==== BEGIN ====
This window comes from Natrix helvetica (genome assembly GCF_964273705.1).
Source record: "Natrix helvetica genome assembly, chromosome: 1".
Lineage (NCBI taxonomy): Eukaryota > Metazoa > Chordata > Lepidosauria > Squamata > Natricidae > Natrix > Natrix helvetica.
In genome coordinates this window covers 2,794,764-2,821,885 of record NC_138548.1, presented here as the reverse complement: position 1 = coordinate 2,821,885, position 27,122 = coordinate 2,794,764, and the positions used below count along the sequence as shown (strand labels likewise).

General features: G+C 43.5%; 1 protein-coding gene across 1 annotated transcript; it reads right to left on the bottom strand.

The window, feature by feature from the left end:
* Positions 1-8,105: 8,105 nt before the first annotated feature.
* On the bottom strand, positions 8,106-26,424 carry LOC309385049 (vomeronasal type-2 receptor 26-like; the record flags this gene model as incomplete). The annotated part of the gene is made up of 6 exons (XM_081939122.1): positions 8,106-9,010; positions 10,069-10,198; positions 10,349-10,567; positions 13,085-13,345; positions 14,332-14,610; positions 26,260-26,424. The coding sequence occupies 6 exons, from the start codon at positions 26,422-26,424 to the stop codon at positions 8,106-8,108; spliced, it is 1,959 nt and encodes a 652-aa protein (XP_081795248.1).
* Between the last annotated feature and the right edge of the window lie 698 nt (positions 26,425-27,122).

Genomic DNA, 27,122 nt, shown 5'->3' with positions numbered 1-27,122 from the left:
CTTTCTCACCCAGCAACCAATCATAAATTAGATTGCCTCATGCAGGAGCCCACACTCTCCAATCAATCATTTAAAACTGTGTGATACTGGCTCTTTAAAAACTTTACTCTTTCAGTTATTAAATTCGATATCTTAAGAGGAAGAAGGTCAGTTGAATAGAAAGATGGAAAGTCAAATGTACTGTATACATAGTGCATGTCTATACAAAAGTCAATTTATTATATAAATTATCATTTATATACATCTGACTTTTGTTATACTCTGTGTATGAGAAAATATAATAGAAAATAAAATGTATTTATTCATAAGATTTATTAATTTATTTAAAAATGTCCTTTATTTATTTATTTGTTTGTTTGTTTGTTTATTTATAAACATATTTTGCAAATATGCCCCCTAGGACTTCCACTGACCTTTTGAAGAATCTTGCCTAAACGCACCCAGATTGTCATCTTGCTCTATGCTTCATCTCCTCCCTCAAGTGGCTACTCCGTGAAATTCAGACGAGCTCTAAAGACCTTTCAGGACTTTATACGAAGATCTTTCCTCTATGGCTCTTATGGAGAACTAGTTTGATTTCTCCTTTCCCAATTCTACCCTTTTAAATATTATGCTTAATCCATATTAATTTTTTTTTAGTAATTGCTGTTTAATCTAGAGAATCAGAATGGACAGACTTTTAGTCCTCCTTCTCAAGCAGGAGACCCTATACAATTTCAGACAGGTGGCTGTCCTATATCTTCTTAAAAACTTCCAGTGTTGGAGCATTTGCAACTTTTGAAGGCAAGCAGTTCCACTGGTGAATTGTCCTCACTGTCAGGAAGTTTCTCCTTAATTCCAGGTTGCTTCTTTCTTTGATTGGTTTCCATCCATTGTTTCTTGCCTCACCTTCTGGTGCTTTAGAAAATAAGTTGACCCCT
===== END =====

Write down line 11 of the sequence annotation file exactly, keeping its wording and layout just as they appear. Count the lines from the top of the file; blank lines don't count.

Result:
CTTTCTCACCCAGCAACCAATCATAAATTAGATTGCCTCATGCAGGAGCCCACACTCTCCAATCAATCATTTAAAACTGTGTGATACTGGCTCTTTAAAAACTTTACTCTTTCAGTTATTAAATTCGATATCTTAAGAGGAAGAAGGTCAGTTGAATAGAAAGATGGAAAGTCAAATGTACTGTATACATAGTGCATGTCTATACAAAAGTCAATTTATTATATAAATTATCATTTATATACATCTGACTTTTGTTATACTCTGTGTATGAGAAAATATAATAGAAAATAAAATGTATTTATTCATAAGATTTATTAATTTATTTAAAAATGTCCTTTATTTATTTATTTGTTTGTTTGTTTGTTTATTTATAAACATATTTTGCAAATATGCCCCCTAGGACTTCCACTGACCTTTTGAAGAATCTTGCCTAAACGCACCCAGATTGTCATCTTGCTCTATGCTTCATCTCCTCCCTCAAGTGGCTACTCCGTGAAATTCAGACGAGCTCTAAAGACCTTTCAGGACTTTATACGAAGATCTTTCCTCTATGGCTCTTATGGAGAACTAGTTTGATTTCTCCTTTCCCAATTCTACCCTTTTAAATATTATGCTTAATCCATATTAATTTTTTTTTAGTAATTGCTGTTTAATCTAGAGAATCAGAATGGACAGACTTTTAGTCCTCCTTCTCAAGCAGGAGACCCTATACAATTTCAGACAGGTGGCTGTCCTATATCTTCTTAAAAACTTCCAGTGTTGGAGCATTTGCAACTTTTGAAGGCAAGCAGTTCCACTGGTGAATTGTCCTCACTGTCAGGAAGTTTCTCCTTAATTCCAGGTTGCTTCTTTCTTTGATTGGTTTCCATCCATTGTTTCTTGCCTCACCTTCTGGTGCTTTAGAAAATAAGTTGACCCCT